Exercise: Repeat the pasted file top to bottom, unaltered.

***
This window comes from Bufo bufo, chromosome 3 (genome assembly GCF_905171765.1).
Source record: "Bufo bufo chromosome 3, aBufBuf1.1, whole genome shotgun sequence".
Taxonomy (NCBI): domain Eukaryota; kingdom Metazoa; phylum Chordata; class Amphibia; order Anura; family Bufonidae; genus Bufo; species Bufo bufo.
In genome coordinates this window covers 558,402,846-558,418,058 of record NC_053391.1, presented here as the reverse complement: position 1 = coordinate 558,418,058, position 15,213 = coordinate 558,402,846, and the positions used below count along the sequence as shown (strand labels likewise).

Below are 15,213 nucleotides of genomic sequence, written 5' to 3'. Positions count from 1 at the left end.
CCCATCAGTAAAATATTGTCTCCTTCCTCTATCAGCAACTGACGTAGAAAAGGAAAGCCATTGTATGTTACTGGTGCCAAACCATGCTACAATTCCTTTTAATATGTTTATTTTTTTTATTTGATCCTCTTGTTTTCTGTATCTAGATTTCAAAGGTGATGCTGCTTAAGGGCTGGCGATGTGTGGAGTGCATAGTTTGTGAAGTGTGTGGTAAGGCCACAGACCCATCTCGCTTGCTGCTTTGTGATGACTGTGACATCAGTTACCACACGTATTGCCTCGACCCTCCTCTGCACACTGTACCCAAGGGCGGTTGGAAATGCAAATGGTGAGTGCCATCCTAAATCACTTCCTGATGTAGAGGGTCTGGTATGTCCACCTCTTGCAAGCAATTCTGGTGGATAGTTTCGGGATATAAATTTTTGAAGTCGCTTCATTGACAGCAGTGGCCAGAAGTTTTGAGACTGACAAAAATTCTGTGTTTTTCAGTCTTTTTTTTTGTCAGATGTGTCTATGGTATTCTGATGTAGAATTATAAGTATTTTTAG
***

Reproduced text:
This window comes from Bufo bufo, chromosome 3 (genome assembly GCF_905171765.1).
Source record: "Bufo bufo chromosome 3, aBufBuf1.1, whole genome shotgun sequence".
Taxonomy (NCBI): domain Eukaryota; kingdom Metazoa; phylum Chordata; class Amphibia; order Anura; family Bufonidae; genus Bufo; species Bufo bufo.
In genome coordinates this window covers 558,402,846-558,418,058 of record NC_053391.1, presented here as the reverse complement: position 1 = coordinate 558,418,058, position 15,213 = coordinate 558,402,846, and the positions used below count along the sequence as shown (strand labels likewise).

Below are 15,213 nucleotides of genomic sequence, written 5' to 3'. Positions count from 1 at the left end.
CCCATCAGTAAAATATTGTCTCCTTCCTCTATCAGCAACTGACGTAGAAAAGGAAAGCCATTGTATGTTACTGGTGCCAAACCATGCTACAATTCCTTTTAATATGTTTATTTTTTTTATTTGATCCTCTTGTTTTCTGTATCTAGATTTCAAAGGTGATGCTGCTTAAGGGCTGGCGATGTGTGGAGTGCATAGTTTGTGAAGTGTGTGGTAAGGCCACAGACCCATCTCGCTTGCTGCTTTGTGATGACTGTGACATCAGTTACCACACGTATTGCCTCGACCCTCCTCTGCACACTGTACCCAAGGGCGGTTGGAAATGCAAATGGTGAGTGCCATCCTAAATCACTTCCTGATGTAGAGGGTCTGGTATGTCCACCTCTTGCAAGCAATTCTGGTGGATAGTTTCGGGATATAAATTTTTGAAGTCGCTTCATTGACAGCAGTGGCCAGAAGTTTTGAGACTGACAAAAATTCTGTGTTTTTCAGTCTTTTTTTTTGTCAGATGTGTCTATGGTATTCTGATGTAGAATTATAAGTATTTTTAG